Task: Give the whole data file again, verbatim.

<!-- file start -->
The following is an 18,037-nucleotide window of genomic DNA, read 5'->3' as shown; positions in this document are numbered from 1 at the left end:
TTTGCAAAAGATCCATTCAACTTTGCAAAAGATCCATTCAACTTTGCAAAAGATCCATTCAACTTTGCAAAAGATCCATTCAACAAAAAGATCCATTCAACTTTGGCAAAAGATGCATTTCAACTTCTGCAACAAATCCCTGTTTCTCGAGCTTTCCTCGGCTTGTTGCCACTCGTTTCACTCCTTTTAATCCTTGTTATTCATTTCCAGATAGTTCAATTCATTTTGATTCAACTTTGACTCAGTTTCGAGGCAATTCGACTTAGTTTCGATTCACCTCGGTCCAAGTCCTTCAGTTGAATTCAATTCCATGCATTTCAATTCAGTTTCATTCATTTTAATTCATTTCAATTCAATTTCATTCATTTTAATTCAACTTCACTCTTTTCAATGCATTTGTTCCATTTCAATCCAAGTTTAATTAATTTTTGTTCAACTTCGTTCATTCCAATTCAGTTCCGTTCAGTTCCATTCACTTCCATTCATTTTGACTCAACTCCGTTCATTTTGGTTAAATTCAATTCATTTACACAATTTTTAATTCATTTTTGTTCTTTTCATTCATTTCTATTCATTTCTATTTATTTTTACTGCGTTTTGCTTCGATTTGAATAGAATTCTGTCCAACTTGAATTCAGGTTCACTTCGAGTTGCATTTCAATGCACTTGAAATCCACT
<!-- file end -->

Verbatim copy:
The following is an 18,037-nucleotide window of genomic DNA, read 5'->3' as shown; positions in this document are numbered from 1 at the left end:
TTTGCAAAAGATCCATTCAACTTTGCAAAAGATCCATTCAACTTTGCAAAAGATCCATTCAACTTTGCAAAAGATCCATTCAACAAAAAGATCCATTCAACTTTGGCAAAAGATGCATTTCAACTTCTGCAACAAATCCCTGTTTCTCGAGCTTTCCTCGGCTTGTTGCCACTCGTTTCACTCCTTTTAATCCTTGTTATTCATTTCCAGATAGTTCAATTCATTTTGATTCAACTTTGACTCAGTTTCGAGGCAATTCGACTTAGTTTCGATTCACCTCGGTCCAAGTCCTTCAGTTGAATTCAATTCCATGCATTTCAATTCAGTTTCATTCATTTTAATTCATTTCAATTCAATTTCATTCATTTTAATTCAACTTCACTCTTTTCAATGCATTTGTTCCATTTCAATCCAAGTTTAATTAATTTTTGTTCAACTTCGTTCATTCCAATTCAGTTCCGTTCAGTTCCATTCACTTCCATTCATTTTGACTCAACTCCGTTCATTTTGGTTAAATTCAATTCATTTACACAATTTTTAATTCATTTTTGTTCTTTTCATTCATTTCTATTCATTTCTATTTATTTTTACTGCGTTTTGCTTCGATTTGAATAGAATTCTGTCCAACTTGAATTCAGGTTCACTTCGAGTTGCATTTCAATGCACTTGAAATCCACT